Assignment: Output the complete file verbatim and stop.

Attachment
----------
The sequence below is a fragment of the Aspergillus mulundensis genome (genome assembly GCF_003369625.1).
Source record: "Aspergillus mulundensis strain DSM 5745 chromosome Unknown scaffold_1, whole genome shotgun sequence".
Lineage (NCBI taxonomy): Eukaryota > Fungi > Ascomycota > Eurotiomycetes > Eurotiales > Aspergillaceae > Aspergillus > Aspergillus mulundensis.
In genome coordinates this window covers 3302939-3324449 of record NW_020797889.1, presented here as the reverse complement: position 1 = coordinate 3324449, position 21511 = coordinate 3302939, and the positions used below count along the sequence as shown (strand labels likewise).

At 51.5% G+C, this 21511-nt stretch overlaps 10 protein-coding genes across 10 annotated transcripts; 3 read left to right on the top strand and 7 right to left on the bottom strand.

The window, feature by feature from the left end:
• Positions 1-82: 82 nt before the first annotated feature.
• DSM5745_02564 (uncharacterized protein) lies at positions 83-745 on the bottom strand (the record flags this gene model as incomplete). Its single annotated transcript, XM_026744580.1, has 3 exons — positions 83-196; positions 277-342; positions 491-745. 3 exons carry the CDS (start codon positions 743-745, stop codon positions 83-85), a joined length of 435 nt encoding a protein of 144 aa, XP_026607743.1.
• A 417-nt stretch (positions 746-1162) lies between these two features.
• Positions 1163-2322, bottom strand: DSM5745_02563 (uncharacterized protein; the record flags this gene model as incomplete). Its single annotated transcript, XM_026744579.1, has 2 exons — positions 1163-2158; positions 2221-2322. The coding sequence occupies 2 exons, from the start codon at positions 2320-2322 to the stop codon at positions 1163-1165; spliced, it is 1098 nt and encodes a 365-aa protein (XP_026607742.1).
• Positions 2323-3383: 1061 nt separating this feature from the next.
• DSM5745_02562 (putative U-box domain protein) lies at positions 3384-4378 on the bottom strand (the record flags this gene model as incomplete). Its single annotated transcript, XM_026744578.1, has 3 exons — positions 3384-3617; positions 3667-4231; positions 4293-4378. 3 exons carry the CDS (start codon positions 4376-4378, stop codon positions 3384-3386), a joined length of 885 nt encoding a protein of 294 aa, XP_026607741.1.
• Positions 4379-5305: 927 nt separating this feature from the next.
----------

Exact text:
The sequence below is a fragment of the Aspergillus mulundensis genome (genome assembly GCF_003369625.1).
Source record: "Aspergillus mulundensis strain DSM 5745 chromosome Unknown scaffold_1, whole genome shotgun sequence".
Lineage (NCBI taxonomy): Eukaryota > Fungi > Ascomycota > Eurotiomycetes > Eurotiales > Aspergillaceae > Aspergillus > Aspergillus mulundensis.
In genome coordinates this window covers 3302939-3324449 of record NW_020797889.1, presented here as the reverse complement: position 1 = coordinate 3324449, position 21511 = coordinate 3302939, and the positions used below count along the sequence as shown (strand labels likewise).

At 51.5% G+C, this 21511-nt stretch overlaps 10 protein-coding genes across 10 annotated transcripts; 3 read left to right on the top strand and 7 right to left on the bottom strand.

The window, feature by feature from the left end:
• Positions 1-82: 82 nt before the first annotated feature.
• DSM5745_02564 (uncharacterized protein) lies at positions 83-745 on the bottom strand (the record flags this gene model as incomplete). Its single annotated transcript, XM_026744580.1, has 3 exons — positions 83-196; positions 277-342; positions 491-745. 3 exons carry the CDS (start codon positions 743-745, stop codon positions 83-85), a joined length of 435 nt encoding a protein of 144 aa, XP_026607743.1.
• A 417-nt stretch (positions 746-1162) lies between these two features.
• Positions 1163-2322, bottom strand: DSM5745_02563 (uncharacterized protein; the record flags this gene model as incomplete). Its single annotated transcript, XM_026744579.1, has 2 exons — positions 1163-2158; positions 2221-2322. The coding sequence occupies 2 exons, from the start codon at positions 2320-2322 to the stop codon at positions 1163-1165; spliced, it is 1098 nt and encodes a 365-aa protein (XP_026607742.1).
• Positions 2323-3383: 1061 nt separating this feature from the next.
• DSM5745_02562 (putative U-box domain protein) lies at positions 3384-4378 on the bottom strand (the record flags this gene model as incomplete). Its single annotated transcript, XM_026744578.1, has 3 exons — positions 3384-3617; positions 3667-4231; positions 4293-4378. 3 exons carry the CDS (start codon positions 4376-4378, stop codon positions 3384-3386), a joined length of 885 nt encoding a protein of 294 aa, XP_026607741.1.
• Positions 4379-5305: 927 nt separating this feature from the next.